Power sweeps Barber test for second year in a row

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Maybe they oughta re-name the joint Power Motorsports Park.

Will Power followed up his Monday pace-setting with the fastest time both on Tuesday and of the week for the Verizon IndyCar Series’ two-day test at Barber Motorsports Park. His best lap in the No. 12 Verizon Team Penske Chevrolet on Tuesday was 1:07.0608, set on his 41st of 62 laps.

Power, now in five years with Team Penske at Barber, has this record: the 2010 and 2011 poles, the 2011 and 2012 race wins, and a sweep of both preseason test sessions in 2013 and 2014 at the 2.38-mile road course in Birmingham, Ala.

Unlike on Monday though, Power had competition from other teams in the top three. Justin Wilson, who’s gotten in a substantial amount of seat time this winter, took his No. 19 Dale Coyne Racing Honda up to second at 1:07.0646, a mere 0.0038 of a second off the pace.

With defending series champion Scott Dixon also within a tenth, at 1:07.0791 in the No. 9 Target Chip Ganassi Racing Chevrolet, the top of the field was tightly bunched.

In truth, the whole field was. Barely more than 1.3 seconds covered Power up front to former teammate Oriol Servia, now with Rahal Letterman Lanigan Racing, 22nd and last at 1:08.3943.

Takuma Sato again impressed in fourth for A.J. Foyt Racing, with Ryan Briscoe fifth in the NTT Data Chip Ganassi Racing entry.

Bryan Herta Autosport’s Jack Hawksworth was best of the three rookies in 12th, three tenths clear of Carlos Munoz (Andretti Autosport) in 16th and six tenths up on Mikhail Aleshin (Schmidt Peterson Motorsports) in 20th. Considering Hawksworth was a late add to the No. 98 Honda, getting within six tenths of Power was a rather good day’s work.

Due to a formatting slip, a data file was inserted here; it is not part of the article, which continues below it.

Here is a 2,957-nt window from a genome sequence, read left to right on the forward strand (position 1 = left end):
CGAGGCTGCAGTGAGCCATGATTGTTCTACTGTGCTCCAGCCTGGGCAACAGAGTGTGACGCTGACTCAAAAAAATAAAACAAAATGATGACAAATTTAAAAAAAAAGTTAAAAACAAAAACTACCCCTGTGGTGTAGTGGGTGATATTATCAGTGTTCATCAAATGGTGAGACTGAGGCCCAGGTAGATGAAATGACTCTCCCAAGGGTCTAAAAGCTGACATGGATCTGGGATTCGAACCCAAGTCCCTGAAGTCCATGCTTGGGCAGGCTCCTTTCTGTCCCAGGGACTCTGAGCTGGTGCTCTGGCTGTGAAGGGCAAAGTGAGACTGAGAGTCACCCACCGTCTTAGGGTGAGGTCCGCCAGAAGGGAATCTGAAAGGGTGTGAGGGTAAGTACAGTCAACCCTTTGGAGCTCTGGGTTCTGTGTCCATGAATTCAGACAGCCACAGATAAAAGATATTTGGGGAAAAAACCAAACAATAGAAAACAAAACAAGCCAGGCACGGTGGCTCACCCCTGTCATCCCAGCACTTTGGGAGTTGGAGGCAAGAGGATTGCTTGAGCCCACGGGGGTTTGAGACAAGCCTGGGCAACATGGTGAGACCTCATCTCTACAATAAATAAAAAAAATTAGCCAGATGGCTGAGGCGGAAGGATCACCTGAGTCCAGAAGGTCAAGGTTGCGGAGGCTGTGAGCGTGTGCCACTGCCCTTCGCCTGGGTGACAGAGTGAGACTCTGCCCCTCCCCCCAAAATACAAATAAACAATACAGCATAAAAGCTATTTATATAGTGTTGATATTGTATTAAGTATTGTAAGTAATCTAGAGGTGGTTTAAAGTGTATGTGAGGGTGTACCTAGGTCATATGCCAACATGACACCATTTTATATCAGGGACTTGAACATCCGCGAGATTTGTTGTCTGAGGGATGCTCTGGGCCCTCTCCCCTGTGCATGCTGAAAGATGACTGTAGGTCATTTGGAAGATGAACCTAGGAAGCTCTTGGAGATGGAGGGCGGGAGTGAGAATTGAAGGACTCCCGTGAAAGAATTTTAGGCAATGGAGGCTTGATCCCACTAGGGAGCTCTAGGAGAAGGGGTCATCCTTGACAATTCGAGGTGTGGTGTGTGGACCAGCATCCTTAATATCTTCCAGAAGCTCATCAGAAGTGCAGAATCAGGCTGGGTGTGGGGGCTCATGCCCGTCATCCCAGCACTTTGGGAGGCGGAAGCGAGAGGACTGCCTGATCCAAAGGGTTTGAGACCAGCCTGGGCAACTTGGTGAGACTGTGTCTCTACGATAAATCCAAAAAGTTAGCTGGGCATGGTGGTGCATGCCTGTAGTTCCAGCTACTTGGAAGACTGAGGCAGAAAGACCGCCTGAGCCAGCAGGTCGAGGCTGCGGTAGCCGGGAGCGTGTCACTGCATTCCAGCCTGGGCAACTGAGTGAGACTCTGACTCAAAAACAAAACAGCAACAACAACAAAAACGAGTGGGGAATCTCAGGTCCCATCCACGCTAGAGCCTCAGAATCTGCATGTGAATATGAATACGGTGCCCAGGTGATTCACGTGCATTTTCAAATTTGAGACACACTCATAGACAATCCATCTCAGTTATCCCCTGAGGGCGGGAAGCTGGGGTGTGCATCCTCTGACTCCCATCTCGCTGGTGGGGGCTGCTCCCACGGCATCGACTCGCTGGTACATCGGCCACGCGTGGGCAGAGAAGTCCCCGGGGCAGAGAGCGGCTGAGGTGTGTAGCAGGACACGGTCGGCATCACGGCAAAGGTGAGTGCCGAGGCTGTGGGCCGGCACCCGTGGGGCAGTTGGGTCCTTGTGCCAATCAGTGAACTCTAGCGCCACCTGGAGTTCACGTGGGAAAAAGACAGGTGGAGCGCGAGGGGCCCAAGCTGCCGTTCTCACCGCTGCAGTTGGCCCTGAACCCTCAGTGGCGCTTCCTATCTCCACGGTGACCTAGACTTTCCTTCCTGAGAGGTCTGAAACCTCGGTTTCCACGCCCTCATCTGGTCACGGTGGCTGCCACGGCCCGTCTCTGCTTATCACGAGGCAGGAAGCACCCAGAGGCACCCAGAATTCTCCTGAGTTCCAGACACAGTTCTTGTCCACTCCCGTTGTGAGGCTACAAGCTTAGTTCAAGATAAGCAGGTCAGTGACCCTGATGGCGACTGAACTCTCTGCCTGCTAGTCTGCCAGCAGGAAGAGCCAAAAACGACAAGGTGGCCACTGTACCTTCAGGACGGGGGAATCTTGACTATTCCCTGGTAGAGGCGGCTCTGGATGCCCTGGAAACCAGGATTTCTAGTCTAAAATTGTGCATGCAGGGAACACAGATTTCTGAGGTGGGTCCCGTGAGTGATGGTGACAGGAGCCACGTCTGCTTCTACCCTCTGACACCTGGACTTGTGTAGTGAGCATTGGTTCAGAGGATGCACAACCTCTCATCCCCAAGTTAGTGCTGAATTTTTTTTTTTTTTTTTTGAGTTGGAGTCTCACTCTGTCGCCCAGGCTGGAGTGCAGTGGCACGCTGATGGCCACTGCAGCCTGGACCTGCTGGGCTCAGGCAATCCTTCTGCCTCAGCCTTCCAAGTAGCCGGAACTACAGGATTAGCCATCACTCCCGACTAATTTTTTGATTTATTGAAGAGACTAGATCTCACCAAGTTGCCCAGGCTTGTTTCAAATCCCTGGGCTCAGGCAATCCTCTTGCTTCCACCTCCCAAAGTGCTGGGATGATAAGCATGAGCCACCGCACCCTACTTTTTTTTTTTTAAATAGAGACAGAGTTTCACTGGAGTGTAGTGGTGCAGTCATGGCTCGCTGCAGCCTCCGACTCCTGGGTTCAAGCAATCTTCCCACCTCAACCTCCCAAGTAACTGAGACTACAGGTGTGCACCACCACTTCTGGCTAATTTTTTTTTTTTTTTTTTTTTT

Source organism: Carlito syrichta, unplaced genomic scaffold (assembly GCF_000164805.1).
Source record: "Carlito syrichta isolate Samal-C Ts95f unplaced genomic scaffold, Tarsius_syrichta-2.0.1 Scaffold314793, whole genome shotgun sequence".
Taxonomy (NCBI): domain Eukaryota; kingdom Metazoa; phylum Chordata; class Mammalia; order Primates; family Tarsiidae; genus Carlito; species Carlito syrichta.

INDYCAR OPEN TEST – TUESDAY TIMES

INDYCAR OPEN TEST – COMBINED TIMES (MON./TUES.)

Porsche ready for final LMP1 outing in Bahrain

Photo: Porsche
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At the conclusion of this weekend’s Six Hours of Bahrain, Porsche’s four-year run in the LMP1 class of the FIA World Endurance Championship will come to a close. The pair of Porsche 919 Hybrids will roll off from first and third after Friday’s qualifying, and will look to add one more win to their final tally.

Despite its short stint, Porsche more than made its mark on the class and the championship, immediately jumping to the fore and challenging young hotshots Toyota, race winners in 2012 and 2013 and LMP1 champions in 2014, and long-time stalwarts Audi, which introduced its first LMP1 entry in 1999 and quickly became the predominant force in the LMP category.

The 2014 season saw Porsche score four poles and a race win before embarking on a remarkable three-year stretch from 2015 to 2017, in which they scored three straight 24 Hours of Le Mans wins and three straight WEC driver and manufacturer championships (they wrapped the 2017 titles at the previous race in Shanghai.

Fritz Enzinger, Vice President of the LMP1 effort, detailed that the early days of the program were a little rocky, given the complex hybrid technology they were working with, but that they were able to find their stride relatively quickly.

“Back then (in 2014), we developed from zero a highly complex hybrid racecar on a Formula One level. The early days were extremely demanding, especially as we had to set up the infrastructure, including new buildings, at the same time, plus assembling a team of 260 excellent people. The timing was really tight and the 2014 Le Mans race came way too early for us. But since then, we have managed maximum success. I’m incredibly proud of this team and I hope that we can conclude the era of the Porsche 919 Hybrid with a good race in Bahrain.”